Responses of the spleen to intra-amniotic lipopolysaccharide (LPS) exposure in fetal sheep

E Kuypers, MGM Willems, RK Jellema, Matthew Kemp, John Newnham, T Delhaas, Suhas Kallapur, Alan Jobe, TGAM Wolfs, Boris Kramer

    Research output: Contribution to journalArticle

    7 Citations (Scopus)

    Abstract

    Background:

    Intrauterine inflammation activates the fetal immune system and can result in organ injury and postnatal complications in preterm infants. As the spleen is an important site for peripheral immune activation, we asked how the fetal spleen would respond to intrauterine inflammation over time. We hypothesized that intraamniotic lipopolysaccharide (IA LPS) exposure induces acute and persistent changes in the splenic cytokine profile and T-cell composition that may contribute to the sustained fetal inflammatory response after chorioamnionitis.

    Methods:

    Fetal sheep were exposed to IA LPS 5, 12, and 24 h and 2, 4, 8, or 15 d before delivery at 125 d of gestational age (term = 150 d). Splenic cytokine mRNA levels and cleaved caspase-3, CD3, and Foxp3 expression were evaluated.

    Results:

    IA LPS increased interleukin (IL)1, IL4, IL5, and IL10 mRNA by twofold 24 h after injection. Interferon gamma increased by fivefold, whereas IL23 decreased 15 d post-LPS exposure. Cleaved caspase-3–positive cells increased 2 and 8 d after LPS exposure. CD3 immunoreactivity increased within 5 h with increased Foxp3-postive cells at 12 h.

    Conclusion:

    Intrauterine inflammation induced a rapid and sustained splenic immune response with persistent changes in the cytokine profile. This altered immune status may drive sustained inflammation and injury in other fetal organs.
    Original languageEnglish
    Pages (from-to)29–35
    JournalPediatric Research
    Volume77
    DOIs
    Publication statusPublished - 2015

    Fingerprint

    Lipopolysaccharides
    Sheep
    Spleen
    Inflammation
    Cytokines
    Chorioamnionitis
    Messenger RNA
    Interleukin-5
    Wounds and Injuries
    Caspases
    Interleukin-1
    Premature Infants
    Caspase 3
    Interleukin-4
    Interleukin-10
    Gestational Age
    Interferon-gamma
    Immune System
    T-Lymphocytes
    Injections

    Cite this

    Kuypers, E ; Willems, MGM ; Jellema, RK ; Kemp, Matthew ; Newnham, John ; Delhaas, T ; Kallapur, Suhas ; Jobe, Alan ; Wolfs, TGAM ; Kramer, Boris. / Responses of the spleen to intra-amniotic lipopolysaccharide (LPS) exposure in fetal sheep. In: Pediatric Research. 2015 ; Vol. 77. pp. 29–35.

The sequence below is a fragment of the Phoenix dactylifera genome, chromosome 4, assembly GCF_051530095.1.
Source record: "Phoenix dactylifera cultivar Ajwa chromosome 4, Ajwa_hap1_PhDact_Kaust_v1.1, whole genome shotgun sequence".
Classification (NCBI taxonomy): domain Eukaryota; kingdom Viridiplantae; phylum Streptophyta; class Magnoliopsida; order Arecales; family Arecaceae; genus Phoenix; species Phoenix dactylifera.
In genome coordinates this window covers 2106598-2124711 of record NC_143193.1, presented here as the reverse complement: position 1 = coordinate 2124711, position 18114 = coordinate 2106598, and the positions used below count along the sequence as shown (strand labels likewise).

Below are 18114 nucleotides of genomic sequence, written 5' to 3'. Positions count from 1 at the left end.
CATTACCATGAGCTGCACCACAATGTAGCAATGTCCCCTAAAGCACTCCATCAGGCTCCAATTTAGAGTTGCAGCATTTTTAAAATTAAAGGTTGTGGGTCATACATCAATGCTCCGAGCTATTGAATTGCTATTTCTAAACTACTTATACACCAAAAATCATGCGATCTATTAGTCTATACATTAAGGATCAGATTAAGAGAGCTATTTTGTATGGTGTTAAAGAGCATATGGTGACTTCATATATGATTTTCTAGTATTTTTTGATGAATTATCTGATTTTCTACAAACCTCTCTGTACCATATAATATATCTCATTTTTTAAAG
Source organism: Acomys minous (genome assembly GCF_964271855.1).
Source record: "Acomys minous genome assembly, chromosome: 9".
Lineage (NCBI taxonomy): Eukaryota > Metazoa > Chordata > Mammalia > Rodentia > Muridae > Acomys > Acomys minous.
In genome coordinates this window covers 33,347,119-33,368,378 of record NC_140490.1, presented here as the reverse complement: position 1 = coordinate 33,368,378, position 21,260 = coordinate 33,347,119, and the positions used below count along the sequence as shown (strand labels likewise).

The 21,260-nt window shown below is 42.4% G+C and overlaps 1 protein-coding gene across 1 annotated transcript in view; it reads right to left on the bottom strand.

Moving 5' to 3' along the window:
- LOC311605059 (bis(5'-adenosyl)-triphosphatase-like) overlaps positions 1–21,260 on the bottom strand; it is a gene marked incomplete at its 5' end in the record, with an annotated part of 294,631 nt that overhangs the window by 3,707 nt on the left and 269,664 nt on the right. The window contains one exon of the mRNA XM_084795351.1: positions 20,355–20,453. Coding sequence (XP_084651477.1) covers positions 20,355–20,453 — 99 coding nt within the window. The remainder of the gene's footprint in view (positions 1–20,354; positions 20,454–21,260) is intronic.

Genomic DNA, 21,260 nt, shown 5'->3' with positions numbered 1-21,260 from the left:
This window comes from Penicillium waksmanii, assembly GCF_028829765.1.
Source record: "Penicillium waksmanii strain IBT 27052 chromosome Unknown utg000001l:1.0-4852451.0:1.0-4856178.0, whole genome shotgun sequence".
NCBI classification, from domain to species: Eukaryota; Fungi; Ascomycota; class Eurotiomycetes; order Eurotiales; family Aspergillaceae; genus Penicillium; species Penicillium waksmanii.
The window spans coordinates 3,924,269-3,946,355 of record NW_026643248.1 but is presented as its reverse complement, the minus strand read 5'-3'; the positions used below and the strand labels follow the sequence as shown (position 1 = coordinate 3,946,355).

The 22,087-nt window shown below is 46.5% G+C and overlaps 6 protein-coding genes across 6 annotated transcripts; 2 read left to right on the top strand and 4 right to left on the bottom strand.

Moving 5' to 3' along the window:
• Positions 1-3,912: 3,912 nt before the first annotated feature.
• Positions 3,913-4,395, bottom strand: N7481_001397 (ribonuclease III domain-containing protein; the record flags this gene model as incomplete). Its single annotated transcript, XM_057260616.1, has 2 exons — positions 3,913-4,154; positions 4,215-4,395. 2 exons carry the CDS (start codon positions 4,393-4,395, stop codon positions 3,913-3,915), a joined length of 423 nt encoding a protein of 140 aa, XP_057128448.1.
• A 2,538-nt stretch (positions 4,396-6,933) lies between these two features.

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    title = "Responses of the spleen to intra-amniotic lipopolysaccharide (LPS) exposure in fetal sheep",
    abstract = "Background:Intrauterine inflammation activates the fetal immune system and can result in organ injury and postnatal complications in preterm infants. As the spleen is an important site for peripheral immune activation, we asked how the fetal spleen would respond to intrauterine inflammation over time. We hypothesized that intraamniotic lipopolysaccharide (IA LPS) exposure induces acute and persistent changes in the splenic cytokine profile and T-cell composition that may contribute to the sustained fetal inflammatory response after chorioamnionitis.Methods:Fetal sheep were exposed to IA LPS 5, 12, and 24 h and 2, 4, 8, or 15 d before delivery at 125 d of gestational age (term = 150 d). Splenic cytokine mRNA levels and cleaved caspase-3, CD3, and Foxp3 expression were evaluated.Results:IA LPS increased interleukin (IL)1, IL4, IL5, and IL10 mRNA by twofold 24 h after injection. Interferon gamma increased by fivefold, whereas IL23 decreased 15 d post-LPS exposure. Cleaved caspase-3–positive cells increased 2 and 8 d after LPS exposure. CD3 immunoreactivity increased within 5 h with increased Foxp3-postive cells at 12 h.Conclusion:Intrauterine inflammation induced a rapid and sustained splenic immune response with persistent changes in the cytokine profile. This altered immune status may drive sustained inflammation and injury in other fetal organs.",
    author = "E Kuypers and MGM Willems and RK Jellema and Matthew Kemp and John Newnham and T Delhaas and Suhas Kallapur and Alan Jobe and TGAM Wolfs and Boris Kramer",
    year = "2015",
    doi = "10.1038/pr.2014.152",
    language = "English",